Hearts Through History Romance Writers

Me and Bodiam Castle

by | June 13, 2012 | 3 comments

In 2004 my husband and I took a trip to England & Scotland.  This was one of my dream trips as I have a MA in History (specializing in Tudor and Stuart England) and taught Western Civilization at the college level.

After a week in London, we rented a car and took off to tour the country, staying in B&Bs.  At one point we stopped in a small village to get snacks, and the store keepers, knowing we were tourist by our accents, asked we we’d been to Bodiam Castle and recommended we see it.  So next morning we went to see.  As you can tell from the photo, Bodiam Castle was a moated castle built in the 14th century, the very iconic fairy tale castle with crenellated four towers.  The castle was partly dismantled in the 16th, but in the 1829 was partially restored.  Now it belongs to the National Trust and open to us tourist.  The exterior is almost complete, and even the gatehouse has the original wooden portcullis.

Since we arrived early before the castle opened, we visited the souvenir shop.  While in the shop we talked to one of the locals who ask about our visit.  Learning I was a history teacher, he mentioned that later that evening the local historical society was having a reading of Rudyard Kipling and would we still be in the area.  He asked, “Do you like Kipling?” A pause while my inner American/Groucho Marx took advantage of an opening too good to pass up.  “I don’t know,” I replied, “I’ve never kippled?”  Apparently even old American jokes are new in England and everyone laughed.  Then I apologized as we would have to miss Kipling as we were leaving that afternoon.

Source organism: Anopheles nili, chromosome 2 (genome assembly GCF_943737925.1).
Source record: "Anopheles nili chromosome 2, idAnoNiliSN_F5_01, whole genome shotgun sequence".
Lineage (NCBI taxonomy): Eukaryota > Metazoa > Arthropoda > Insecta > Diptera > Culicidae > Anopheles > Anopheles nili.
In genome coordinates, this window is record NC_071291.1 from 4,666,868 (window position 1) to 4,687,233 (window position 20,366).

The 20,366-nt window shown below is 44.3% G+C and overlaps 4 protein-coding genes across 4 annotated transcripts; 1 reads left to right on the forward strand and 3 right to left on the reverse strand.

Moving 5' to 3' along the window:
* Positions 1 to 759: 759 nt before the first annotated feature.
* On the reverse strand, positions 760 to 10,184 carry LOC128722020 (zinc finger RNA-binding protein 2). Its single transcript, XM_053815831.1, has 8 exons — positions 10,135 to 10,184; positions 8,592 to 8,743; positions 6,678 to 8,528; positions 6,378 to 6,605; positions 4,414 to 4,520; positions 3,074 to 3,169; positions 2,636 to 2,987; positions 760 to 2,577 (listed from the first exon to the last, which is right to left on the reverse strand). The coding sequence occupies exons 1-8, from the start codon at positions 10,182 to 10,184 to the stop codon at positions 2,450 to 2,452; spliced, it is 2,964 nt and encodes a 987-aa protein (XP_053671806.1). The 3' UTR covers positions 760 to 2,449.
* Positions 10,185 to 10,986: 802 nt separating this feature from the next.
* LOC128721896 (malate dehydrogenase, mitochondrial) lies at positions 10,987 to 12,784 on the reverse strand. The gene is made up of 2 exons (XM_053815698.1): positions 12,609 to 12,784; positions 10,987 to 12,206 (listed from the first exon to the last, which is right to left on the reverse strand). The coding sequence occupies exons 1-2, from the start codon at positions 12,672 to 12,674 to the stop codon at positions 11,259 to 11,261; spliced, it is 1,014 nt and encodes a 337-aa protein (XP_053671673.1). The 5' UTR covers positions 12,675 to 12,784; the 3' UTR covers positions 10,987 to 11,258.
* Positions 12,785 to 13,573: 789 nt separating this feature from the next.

The castle is only about half there as the timbers are and wooden or lath walls are gone.  Was really interesting, you cross the moat, and at the barbican, the murders’ holes.   Once inside, it’s quickly obvious that medieval people were much smaller that we are.  I’m not a tall person (5’4”) anyone taller than I probably would have to duck to get through the door ways.  Once inside one of the room that was still complete accept for the roof, it would have been very dark.

The really fun part was going up one of the towers.  AS we’re going up the clockwise staircase (with very little steps, couldn’t get my whole foot on the steps), I’m explaining to my husband that the stairs are this way so that most people being right-handed, any invaders wouldn’t have room to swing their swords.  And right after I said this, we met a husband and wife coming down the stairs, the husband swing his cane to show his wife how the defenders would have the advantage over any invaders.  I forget if we backed down or they went back up, but there was no room to pass on those stairs.

Once we got to the top of the tower, here was a great view over the country side.  You could have seen anyone who was coming a long way off.  We had a great time at Bodiam Castle all because we stopped and talked to people in small shop.

Have you ever stopped and without planning found an interesting place?


  1. Angelyn

    we once accidentally stumbled upon an English Heritage Civil War battle re-enactment. We had thought to ask directions–it was sort of like Monty Python’s quest for the holy grail. Is there anyone else we can talk to?

  2. Terry Irene Blain

    Ooh – a battle, even better. Maybe we’ll find a battle some day. We did visit where the battle of Hasting took place, and I walked my husband all around explain everything. I remember my college Western Civ teacher saying how he’d been to Hasting several times and each time the offical tour guide pointed out the exact place where Harold was killed (all of them differnt places), so I pointed out to my husband the exact spot where Harold was killed 😕

  3. Lisa Kessler

    Great blog! I love the pictures…

    England, Scotland & Ireland are definitely on my bucket list! 🙂




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